Documentaries are prime for showcasing at festivals, and the Montclair Film Festival is no exception with the screening of “NEWTOWN”, the story of the lives of families 3 years after the tragedy that occurred at Sandy Hook Elementary School on December 14, 2012. Director, Kim Snyder, follows three families of victims as they go through the mourning, the community, and the action taken afterwards. From home videos to photos, every reminder of the victims are emphasized and humanizes the term victim. Many interviews include first responders, teachers, and staff who made it through the tragedy that morning.
Police car and helicopter footage along with a video of the gunman’s home was shown in the film. Snyder went on to say during a Q&A that giving no notoriety to the gunman was completely intentional, thus giving more focus on the pain and experience each victim’s family went through. The latter end of the film follows the parents who have now become the face of the stricter gun law movement, from small town hearings to Washington D.C.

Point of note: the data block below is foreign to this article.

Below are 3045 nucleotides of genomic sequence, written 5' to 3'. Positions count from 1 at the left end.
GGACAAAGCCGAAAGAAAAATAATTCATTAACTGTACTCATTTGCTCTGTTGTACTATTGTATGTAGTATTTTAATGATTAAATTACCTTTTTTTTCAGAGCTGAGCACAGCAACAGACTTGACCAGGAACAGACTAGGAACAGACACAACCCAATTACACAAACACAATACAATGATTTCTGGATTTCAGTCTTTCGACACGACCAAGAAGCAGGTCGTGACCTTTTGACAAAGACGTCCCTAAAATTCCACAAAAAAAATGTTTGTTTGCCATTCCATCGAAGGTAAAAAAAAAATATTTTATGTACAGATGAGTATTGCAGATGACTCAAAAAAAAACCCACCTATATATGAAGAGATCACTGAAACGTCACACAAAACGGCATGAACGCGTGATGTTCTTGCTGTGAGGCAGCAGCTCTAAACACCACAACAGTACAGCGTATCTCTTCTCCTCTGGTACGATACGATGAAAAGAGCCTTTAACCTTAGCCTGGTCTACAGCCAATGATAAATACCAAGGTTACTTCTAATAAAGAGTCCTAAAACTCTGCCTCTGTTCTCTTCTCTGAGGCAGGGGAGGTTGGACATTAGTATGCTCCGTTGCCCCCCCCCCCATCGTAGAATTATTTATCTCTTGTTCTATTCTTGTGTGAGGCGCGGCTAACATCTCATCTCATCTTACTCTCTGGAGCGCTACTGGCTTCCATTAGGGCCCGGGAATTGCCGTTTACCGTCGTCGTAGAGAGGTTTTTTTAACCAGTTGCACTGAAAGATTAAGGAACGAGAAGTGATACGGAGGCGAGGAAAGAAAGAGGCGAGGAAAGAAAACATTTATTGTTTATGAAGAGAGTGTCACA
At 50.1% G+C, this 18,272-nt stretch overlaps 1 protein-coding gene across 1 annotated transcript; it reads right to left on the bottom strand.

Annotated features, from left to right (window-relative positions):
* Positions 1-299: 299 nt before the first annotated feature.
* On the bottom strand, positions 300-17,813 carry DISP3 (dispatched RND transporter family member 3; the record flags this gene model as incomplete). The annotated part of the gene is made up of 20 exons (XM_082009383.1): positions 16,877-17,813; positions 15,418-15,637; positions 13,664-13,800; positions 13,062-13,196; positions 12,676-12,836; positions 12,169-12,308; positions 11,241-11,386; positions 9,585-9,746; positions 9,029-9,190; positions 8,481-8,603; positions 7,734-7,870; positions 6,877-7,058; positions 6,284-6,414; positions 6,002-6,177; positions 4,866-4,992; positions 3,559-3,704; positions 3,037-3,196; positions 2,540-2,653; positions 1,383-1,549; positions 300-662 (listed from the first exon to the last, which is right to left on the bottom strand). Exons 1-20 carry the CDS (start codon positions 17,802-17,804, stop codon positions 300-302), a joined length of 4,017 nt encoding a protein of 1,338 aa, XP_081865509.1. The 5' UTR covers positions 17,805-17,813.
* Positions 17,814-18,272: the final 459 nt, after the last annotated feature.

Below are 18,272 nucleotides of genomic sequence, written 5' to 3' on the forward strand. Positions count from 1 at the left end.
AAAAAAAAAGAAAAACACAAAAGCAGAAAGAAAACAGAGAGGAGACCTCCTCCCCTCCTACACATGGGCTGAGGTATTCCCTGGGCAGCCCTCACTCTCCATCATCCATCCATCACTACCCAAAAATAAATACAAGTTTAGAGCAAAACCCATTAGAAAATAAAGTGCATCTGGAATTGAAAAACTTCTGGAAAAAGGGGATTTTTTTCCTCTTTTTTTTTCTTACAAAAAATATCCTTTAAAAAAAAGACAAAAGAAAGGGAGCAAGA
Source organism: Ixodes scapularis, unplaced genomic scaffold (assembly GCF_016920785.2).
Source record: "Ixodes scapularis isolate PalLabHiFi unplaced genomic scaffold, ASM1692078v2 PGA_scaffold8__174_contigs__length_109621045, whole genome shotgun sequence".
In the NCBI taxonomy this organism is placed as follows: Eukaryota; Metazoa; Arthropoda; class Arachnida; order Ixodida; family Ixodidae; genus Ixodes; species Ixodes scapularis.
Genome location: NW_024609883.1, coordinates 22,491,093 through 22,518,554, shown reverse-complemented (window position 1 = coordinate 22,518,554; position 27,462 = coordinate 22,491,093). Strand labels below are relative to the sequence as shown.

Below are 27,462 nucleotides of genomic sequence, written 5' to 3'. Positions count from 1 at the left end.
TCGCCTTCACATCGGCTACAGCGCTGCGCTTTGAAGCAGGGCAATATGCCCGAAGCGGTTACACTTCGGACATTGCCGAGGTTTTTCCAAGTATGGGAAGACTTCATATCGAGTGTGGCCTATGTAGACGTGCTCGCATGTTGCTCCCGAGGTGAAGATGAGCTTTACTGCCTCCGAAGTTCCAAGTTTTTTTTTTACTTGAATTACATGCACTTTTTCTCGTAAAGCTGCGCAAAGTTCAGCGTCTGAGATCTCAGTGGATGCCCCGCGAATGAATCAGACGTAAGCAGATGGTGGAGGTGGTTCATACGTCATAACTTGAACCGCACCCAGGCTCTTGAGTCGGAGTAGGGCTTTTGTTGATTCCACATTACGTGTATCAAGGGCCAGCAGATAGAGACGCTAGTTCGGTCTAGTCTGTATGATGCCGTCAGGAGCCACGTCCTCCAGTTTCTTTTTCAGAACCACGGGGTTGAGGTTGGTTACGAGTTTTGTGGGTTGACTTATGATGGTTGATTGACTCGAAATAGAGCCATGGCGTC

Many parents who didn’t see their child that day went to other parents of surviving children to talk and find a form to cope with how everyone looked at their child. One parent felt this was needed, because it gave her a form of closure from her child’s classmates. Knowing your child is one point of view, but knowing what other thought of them is another. With a different aura surrounding the community now, the film captures the essence and purity that the town of Newtown, CT holds and shows their stance now. Traditions are shown capturing how closely tied everyone is. Everyone in Newtown mourned and felt the damage done. Parents of children who survived even felt as if they lost something, because in reality the whole town did. “NEWTOWN” depicted the community mourning and recovering together hand in hand.